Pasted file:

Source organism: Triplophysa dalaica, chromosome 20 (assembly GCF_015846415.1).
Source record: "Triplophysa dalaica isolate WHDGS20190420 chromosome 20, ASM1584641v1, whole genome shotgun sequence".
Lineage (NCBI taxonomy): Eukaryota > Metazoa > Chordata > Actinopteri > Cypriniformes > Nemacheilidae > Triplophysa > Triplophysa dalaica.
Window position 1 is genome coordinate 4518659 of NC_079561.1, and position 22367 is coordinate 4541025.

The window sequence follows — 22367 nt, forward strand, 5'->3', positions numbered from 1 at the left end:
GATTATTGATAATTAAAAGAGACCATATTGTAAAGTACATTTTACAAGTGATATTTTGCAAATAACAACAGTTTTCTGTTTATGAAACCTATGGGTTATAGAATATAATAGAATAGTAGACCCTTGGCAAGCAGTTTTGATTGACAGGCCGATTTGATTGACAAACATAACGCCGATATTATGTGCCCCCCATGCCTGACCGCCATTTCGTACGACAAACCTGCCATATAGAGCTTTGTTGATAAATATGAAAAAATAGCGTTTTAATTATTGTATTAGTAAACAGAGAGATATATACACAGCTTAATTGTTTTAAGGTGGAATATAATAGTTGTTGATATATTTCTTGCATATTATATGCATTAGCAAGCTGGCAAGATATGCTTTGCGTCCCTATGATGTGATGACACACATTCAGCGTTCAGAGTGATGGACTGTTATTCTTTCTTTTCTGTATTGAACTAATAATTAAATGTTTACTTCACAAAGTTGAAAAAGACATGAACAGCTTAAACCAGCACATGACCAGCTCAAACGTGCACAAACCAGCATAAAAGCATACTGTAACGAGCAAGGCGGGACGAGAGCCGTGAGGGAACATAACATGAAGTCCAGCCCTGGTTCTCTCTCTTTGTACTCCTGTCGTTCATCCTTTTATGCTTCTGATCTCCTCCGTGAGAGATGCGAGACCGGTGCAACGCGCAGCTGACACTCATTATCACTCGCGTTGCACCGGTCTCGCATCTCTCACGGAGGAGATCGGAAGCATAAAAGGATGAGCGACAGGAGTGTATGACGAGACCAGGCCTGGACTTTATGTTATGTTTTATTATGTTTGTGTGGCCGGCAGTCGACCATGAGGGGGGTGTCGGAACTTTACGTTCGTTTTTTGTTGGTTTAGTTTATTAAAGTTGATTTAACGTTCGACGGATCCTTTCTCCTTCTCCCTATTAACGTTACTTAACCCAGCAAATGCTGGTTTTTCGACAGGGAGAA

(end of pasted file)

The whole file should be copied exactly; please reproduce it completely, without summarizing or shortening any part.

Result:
Source organism: Triplophysa dalaica, chromosome 20 (assembly GCF_015846415.1).
Source record: "Triplophysa dalaica isolate WHDGS20190420 chromosome 20, ASM1584641v1, whole genome shotgun sequence".
Lineage (NCBI taxonomy): Eukaryota > Metazoa > Chordata > Actinopteri > Cypriniformes > Nemacheilidae > Triplophysa > Triplophysa dalaica.
Window position 1 is genome coordinate 4518659 of NC_079561.1, and position 22367 is coordinate 4541025.

The window sequence follows — 22367 nt, forward strand, 5'->3', positions numbered from 1 at the left end:
GATTATTGATAATTAAAAGAGACCATATTGTAAAGTACATTTTACAAGTGATATTTTGCAAATAACAACAGTTTTCTGTTTATGAAACCTATGGGTTATAGAATATAATAGAATAGTAGACCCTTGGCAAGCAGTTTTGATTGACAGGCCGATTTGATTGACAAACATAACGCCGATATTATGTGCCCCCCATGCCTGACCGCCATTTCGTACGACAAACCTGCCATATAGAGCTTTGTTGATAAATATGAAAAAATAGCGTTTTAATTATTGTATTAGTAAACAGAGAGATATATACACAGCTTAATTGTTTTAAGGTGGAATATAATAGTTGTTGATATATTTCTTGCATATTATATGCATTAGCAAGCTGGCAAGATATGCTTTGCGTCCCTATGATGTGATGACACACATTCAGCGTTCAGAGTGATGGACTGTTATTCTTTCTTTTCTGTATTGAACTAATAATTAAATGTTTACTTCACAAAGTTGAAAAAGACATGAACAGCTTAAACCAGCACATGACCAGCTCAAACGTGCACAAACCAGCATAAAAGCATACTGTAACGAGCAAGGCGGGACGAGAGCCGTGAGGGAACATAACATGAAGTCCAGCCCTGGTTCTCTCTCTTTGTACTCCTGTCGTTCATCCTTTTATGCTTCTGATCTCCTCCGTGAGAGATGCGAGACCGGTGCAACGCGCAGCTGACACTCATTATCACTCGCGTTGCACCGGTCTCGCATCTCTCACGGAGGAGATCGGAAGCATAAAAGGATGAGCGACAGGAGTGTATGACGAGACCAGGCCTGGACTTTATGTTATGTTTTATTATGTTTGTGTGGCCGGCAGTCGACCATGAGGGGGGTGTCGGAACTTTACGTTCGTTTTTTGTTGGTTTAGTTTATTAAAGTTGATTTAACGTTCGACGGATCCTTTCTCCTTCTCCCTATTAACGTTACTTAACCCAGCAAATGCTGGTTTTTCGACAGGGAGAA